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  #11  
Old 01-24-2018, 11:20 AM
Steve Grondin Steve Grondin is offline
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SEC gets involved

Revealed during conference call.
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  #12  
Old 01-24-2018, 06:50 PM
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http://www.thinkadvisor.com/2018/01/...paign=01232018

Quote:
GE's LTCI Block Might Be Different: Rating Agency
More policyholders could face rate increase
Spoiler:
The overall state of the U.S. long-term care insurance (LTCI) industry could be healthier than the blocks of LTCI business reinsured by General Electric Co.'s reinsurance units.

Analysts at Moody's Investors Service give that assessment in a new analysis of the big GE reserve shortfall.

(Related: 5 Notes on GE's $15B in LTCI Reserve Contributions)

Kansas regulators have asked GE to add $15 billion in reserves to GE's two Kansas-based reinsurance units over seven years. The charge for those contributions amounts to $9.5 billion before taxes, under General Accepted Accounting Principles (GAAP) rules.

RELATED

GE Rout Deepens as Latest Stumble Reignites Investor Dread
Investors discover that long-term care risk IS something to think about.

The Moody's analysts describe the charge as "surprisingly large." They suggest that regulators and investors may respond by asking insurers to provide more information about all blocks of LTCI business.

GE's blocks may look worse than typical blocks, however, because GE has assumed responsibility for the blocks from the insurers that originally wrote the coverage, and because GE has operated the reinsurance business as a runoff business, the analysts write.

A runoff business is a business that continues to serve existing customers but no longer tries to make new sales.

GE's reinsurance units have been administering about 310,000 stand-alone LTCI policies. The units account for about 4% of the total U.S. LTCI market, according to the Moody's analysts.

Insurers that have kept their own LTCI blocks on their own books may know more about how the policies were written, and what the insureds are like, than a company that has bought a block of LTCI business from the primary writer, according to the analysts.

A company that is actively in a market may also know a lot more about current conditions than a company that is trying to operate in a market in runoff mode, the analysts write.

"Insurers with deteriorating experience have been aggressively pursuing rate increases," the analysts write. "Although some of the cedants to GE have received rate increases, it is possible that GE's block has not received as much in rate increases as have the LTC blocks of several other insurers."

Still another challenge GE face is that much of the business it reinsures was issued years ago, in New York state, with low prices and generous policy features.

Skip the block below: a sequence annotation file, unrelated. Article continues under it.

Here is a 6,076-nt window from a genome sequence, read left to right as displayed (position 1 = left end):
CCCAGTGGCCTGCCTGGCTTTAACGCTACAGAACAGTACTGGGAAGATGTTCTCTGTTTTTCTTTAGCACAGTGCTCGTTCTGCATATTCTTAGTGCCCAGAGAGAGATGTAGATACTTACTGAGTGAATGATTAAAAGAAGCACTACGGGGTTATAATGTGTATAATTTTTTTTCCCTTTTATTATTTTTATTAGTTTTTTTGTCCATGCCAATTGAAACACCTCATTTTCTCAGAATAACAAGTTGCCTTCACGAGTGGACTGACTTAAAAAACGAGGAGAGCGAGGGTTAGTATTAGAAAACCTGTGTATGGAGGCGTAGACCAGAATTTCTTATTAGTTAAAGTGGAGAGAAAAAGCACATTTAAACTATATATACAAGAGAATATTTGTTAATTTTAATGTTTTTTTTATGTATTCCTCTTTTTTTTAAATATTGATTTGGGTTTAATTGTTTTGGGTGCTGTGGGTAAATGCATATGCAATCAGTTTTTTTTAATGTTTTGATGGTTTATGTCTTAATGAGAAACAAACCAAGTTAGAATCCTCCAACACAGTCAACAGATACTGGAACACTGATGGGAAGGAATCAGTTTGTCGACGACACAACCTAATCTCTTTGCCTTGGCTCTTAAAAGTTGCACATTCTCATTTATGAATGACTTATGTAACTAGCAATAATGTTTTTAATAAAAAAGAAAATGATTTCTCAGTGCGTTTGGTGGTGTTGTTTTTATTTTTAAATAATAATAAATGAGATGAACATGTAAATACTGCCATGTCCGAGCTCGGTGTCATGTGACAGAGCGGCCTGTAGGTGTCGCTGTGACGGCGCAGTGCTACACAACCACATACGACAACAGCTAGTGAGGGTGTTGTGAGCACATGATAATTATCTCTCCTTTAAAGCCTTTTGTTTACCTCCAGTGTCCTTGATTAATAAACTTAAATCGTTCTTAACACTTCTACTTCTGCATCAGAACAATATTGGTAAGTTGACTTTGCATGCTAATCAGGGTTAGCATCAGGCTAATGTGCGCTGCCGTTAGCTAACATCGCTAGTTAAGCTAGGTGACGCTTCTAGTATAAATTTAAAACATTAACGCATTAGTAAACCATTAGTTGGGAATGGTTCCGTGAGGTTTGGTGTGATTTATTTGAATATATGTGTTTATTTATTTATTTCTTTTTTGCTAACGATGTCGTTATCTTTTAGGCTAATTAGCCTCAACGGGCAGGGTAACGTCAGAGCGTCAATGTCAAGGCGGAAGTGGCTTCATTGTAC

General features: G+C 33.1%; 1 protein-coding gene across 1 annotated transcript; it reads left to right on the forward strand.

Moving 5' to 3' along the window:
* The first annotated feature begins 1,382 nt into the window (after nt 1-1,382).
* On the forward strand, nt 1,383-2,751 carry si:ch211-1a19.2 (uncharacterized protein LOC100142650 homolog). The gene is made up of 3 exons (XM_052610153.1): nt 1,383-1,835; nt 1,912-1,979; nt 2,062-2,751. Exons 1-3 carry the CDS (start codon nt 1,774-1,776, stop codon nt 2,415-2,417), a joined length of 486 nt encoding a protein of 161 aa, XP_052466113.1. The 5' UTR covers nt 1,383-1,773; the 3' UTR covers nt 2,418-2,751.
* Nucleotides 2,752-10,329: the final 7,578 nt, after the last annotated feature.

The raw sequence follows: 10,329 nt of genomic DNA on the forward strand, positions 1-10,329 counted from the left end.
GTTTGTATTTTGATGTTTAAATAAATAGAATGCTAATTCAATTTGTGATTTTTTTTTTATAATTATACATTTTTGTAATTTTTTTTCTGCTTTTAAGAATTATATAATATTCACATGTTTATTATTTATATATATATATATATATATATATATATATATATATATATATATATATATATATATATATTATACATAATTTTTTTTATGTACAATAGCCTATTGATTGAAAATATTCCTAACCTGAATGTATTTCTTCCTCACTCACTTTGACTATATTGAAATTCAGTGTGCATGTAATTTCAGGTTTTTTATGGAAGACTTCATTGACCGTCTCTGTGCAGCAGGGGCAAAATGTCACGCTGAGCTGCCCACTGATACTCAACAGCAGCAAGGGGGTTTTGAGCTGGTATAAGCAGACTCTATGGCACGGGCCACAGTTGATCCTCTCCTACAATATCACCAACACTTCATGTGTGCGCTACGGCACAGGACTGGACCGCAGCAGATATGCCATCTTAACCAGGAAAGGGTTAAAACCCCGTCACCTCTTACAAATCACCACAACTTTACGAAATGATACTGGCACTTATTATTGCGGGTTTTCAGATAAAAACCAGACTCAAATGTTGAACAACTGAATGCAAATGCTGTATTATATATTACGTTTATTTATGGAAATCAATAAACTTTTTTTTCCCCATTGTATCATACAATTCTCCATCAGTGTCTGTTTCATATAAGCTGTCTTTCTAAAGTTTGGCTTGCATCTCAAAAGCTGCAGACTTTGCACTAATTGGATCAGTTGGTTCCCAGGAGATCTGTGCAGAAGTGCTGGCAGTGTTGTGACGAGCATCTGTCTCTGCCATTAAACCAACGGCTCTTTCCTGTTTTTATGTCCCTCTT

In New York state, "it is traditionally more challenging to get rate increases approved," the analysts write.

In one chart, the analysts compare the ratio of actual-to-expected LTCI claims at five carriers. In another, the analysts compare the issuers' ratios of claims to premiums.

At three of the companies, the ratio of actual to expected claims has bounced between 80% and 120%. At MassMutual, for example, the actual-to-expected ratio has hovered around 100%. At that company, the ratio of claims to premiums is just 23%.

At two other insurers, the actual-to-expected ratio has always been over 140%, according to the analysts' data.

A copy of the Moody's analysis is available behind a paywall here.
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  #13  
Old 01-25-2018, 04:25 PM
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http://www.thinkadvisor.com/2018/01/...paign=01252018

Quote:
GE Woes Deepen as SEC Investigation Throws Wrench in Turnaround

Dividends from GE Capital to the parent company have been suspended

Spoiler:
General Electric Co. is under investigation by U.S. regulators after taking a larger-than-expected charge in its finance division, dealing a new black eye to a company once enshrined as an icon of American business.

The Securities and Exchange Commission (SEC) is looking at the accounting practices related to a review of a GE insurance business as well as “revenue recognition and controls for long-term service agreements” in the power-equipment unit, Chief Financial Officer Jamie Miller said Wednesday.

The company is cooperating fully with the inquiry, which is in the early stages, she said. Miller told analysts and investors on a conference call that she isn’t “overly concerned” about the issues under scrutiny.

The probe compounds the mess GE is sorting through after a year of management turmoil, cash-flow concerns and falling demand in key businesses such as power and locomotives. GE was the biggest loser on the Dow Jones Industrial Average last year, with a 45% tumble. Chief Executive Officer John Flannery, who took the reins in August, last week disclosed the $6.2 billion fourth-quarter charge, which is tied to old insurance policies for long-term care.

RELATED

GE Rout Deepens as Latest Stumble Reignites Investor Dread
Investors discover that long-term care risk IS something to think about.

(Related: GE's LTCI Block Might Be Different: Rating Agency)

“We can’t be certain that prior management purposely misled investors, but we certainly believe there were ethical lapses that deserve attention,” Scott Davis, an analyst at Melius Research, said in a note regarding the SEC investigation. “The positive is that new management can use this as another catalyst to drive cultural change.”

The SEC declined to comment.

The shares fell 3% to $16.38 at 11:34 a.m. in New York, erasing a premarket gain of more than 5 percent. The company had advanced after it reaffirmed its 2018 profit forecast and Flannery said GE is in talks for more than 20 asset dispositions.

In disclosing the charge last week, GE said the company’s finance unit would pay $15 billion over seven years to fill a shortfall in reserves. A review of the insurance portfolio had been under way since the middle of last year.

The Boston-based company hasn’t done any new business in the long-term care insurance market since 2006. Still, it was saddled with obligations on contracts written years ago. The liabilities can swell when claims costs are higher than expected or when investment income fails to meet projections — a problem exacerbated by low interest rates.

GE said last week that dividends from GE Capital to the parent company would remain suspended for the “foreseeable future” after the payment was halted during the portfolio review.

‘Rough Seas’